Black motorists in Maryland are stopped and searched by police at higher rates than their white counterparts, despite being less likely in many jurisdictions to be found with illicit drugs or other contraband, according to statewide traffic stop data.
In Baltimore County, black drivers were targeted in 50 percent of reported traffic stops by county police and 53 percent of vehicle searches between 2013 and this year, according to data from the Maryland Statistical Analysis Center, despite black people making up just 27 percent of the county’s population.
In Anne Arundel County, black motorists accounted for 29 percent of stops and 35 percent of searches. Black people make up just 16 percent of the population in Arundel.
In Howard County, black drivers were targeted in 37 percent of stops and 43 percent of searches, despite black people making up just 18 percent of the population. After being pulled over in Howard for seat belt violations — one of the most common offenses tracked — black motorists were 87 percent more likely than white motorists to be searched.
While black motorists stopped in the three suburban counties were more likely to be searched, they were less likely to be found carrying illegal contraband than white motorists. In Howard County, contraband was found on 16 percent of black motorists who were searched, but 23 percent of white motorists.
The data, which police are required to report to the analysis center, reflects a national trend long denounced by civil rights leaders. It also mirrors data found more recently in Baltimore, where the Department of Justice has slammed police for discriminatory practices.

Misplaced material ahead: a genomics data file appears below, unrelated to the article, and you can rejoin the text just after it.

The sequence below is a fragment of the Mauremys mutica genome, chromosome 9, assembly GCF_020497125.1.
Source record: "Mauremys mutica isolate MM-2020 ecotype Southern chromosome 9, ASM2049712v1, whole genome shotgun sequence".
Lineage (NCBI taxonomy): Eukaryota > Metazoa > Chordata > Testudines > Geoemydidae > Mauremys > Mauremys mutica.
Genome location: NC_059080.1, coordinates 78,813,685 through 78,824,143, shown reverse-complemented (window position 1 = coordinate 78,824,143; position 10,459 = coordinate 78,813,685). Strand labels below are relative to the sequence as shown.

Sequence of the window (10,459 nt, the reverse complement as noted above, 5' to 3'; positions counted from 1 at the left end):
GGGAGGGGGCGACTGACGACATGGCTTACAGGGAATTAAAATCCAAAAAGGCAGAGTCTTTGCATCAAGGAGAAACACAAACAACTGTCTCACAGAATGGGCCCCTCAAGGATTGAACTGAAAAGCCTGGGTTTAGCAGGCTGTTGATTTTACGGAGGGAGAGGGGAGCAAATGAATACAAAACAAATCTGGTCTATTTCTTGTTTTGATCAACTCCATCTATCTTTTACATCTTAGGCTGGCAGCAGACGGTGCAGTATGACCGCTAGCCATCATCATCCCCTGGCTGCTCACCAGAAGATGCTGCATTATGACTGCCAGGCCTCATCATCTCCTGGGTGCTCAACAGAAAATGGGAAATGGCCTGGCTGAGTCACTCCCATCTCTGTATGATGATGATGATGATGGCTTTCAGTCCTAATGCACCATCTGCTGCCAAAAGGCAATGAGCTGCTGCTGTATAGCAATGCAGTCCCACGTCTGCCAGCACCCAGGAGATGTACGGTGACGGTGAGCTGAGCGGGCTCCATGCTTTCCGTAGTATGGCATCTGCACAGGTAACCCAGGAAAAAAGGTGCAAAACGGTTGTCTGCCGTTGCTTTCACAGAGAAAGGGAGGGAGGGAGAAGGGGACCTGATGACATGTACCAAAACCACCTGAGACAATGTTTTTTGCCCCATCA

Ian Mance, a staff attorney at the North Carolina-based nonprofit Southern Coalition for Social Justice — which obtained the Maryland data through a public records request and compiled it in a new, searchable online database — said the data reflects discrimination even when controlling for factors such as the initial offenses for which motorists were stopped.
“Race is the single biggest predictor of someone being treated more punitively,” Mance said. “Namely, blackness is a pretty good indicator of whether a search will occur or not.”
The data has its limitations. The Southern Coalition for Social Justice notes that “some datasets are incomplete or remain unreported.” And the state law that governs the reporting process does not require police to report all types of stops.
Among the types that do not have to be reported are those based on the use of technologies such as radar, which the ACLU of Maryland has called “necessary to any analysis of racially biased traffic stops.”
Critics of such analyses have questioned whether the data actually depict discrimination, given that each traffic stop is based on a range of factors not easily reflected in spreadsheets and data sets.
The Governor’s Office of Crime Control and Prevention, which releases an annual report on traffic stop data, has long determined that “no definitive conclusions” could be reached about the effect of race or ethnicity on traffic stops in Maryland — in part because of “omitted variables” such as drivers’ past history of traffic violations and their driving behavior prior to being stopped.
Source: Baltimore Sun | Kevin Rector